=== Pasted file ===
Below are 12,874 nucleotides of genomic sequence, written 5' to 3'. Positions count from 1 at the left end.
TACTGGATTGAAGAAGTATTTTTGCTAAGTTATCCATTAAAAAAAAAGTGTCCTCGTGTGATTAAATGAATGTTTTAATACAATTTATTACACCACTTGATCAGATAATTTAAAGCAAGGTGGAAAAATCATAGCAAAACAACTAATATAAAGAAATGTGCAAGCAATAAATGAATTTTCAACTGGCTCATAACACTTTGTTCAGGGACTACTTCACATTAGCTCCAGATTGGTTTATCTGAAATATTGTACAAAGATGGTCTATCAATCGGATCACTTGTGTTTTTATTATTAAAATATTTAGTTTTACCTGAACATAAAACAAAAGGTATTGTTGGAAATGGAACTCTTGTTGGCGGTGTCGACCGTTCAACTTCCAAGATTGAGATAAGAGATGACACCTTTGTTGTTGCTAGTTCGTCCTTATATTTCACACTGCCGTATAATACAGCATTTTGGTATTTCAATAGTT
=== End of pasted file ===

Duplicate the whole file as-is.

Below are 12,874 nucleotides of genomic sequence, written 5' to 3'. Positions count from 1 at the left end.
TACTGGATTGAAGAAGTATTTTTGCTAAGTTATCCATTAAAAAAAAAGTGTCCTCGTGTGATTAAATGAATGTTTTAATACAATTTATTACACCACTTGATCAGATAATTTAAAGCAAGGTGGAAAAATCATAGCAAAACAACTAATATAAAGAAATGTGCAAGCAATAAATGAATTTTCAACTGGCTCATAACACTTTGTTCAGGGACTACTTCACATTAGCTCCAGATTGGTTTATCTGAAATATTGTACAAAGATGGTCTATCAATCGGATCACTTGTGTTTTTATTATTAAAATATTTAGTTTTACCTGAACATAAAACAAAAGGTATTGTTGGAAATGGAACTCTTGTTGGCGGTGTCGACCGTTCAACTTCCAAGATTGAGATAAGAGATGACACCTTTGTTGTTGCTAGTTCGTCCTTATATTTCACACTGCCGTATAATACAGCATTTTGGTATTTCAATAGTT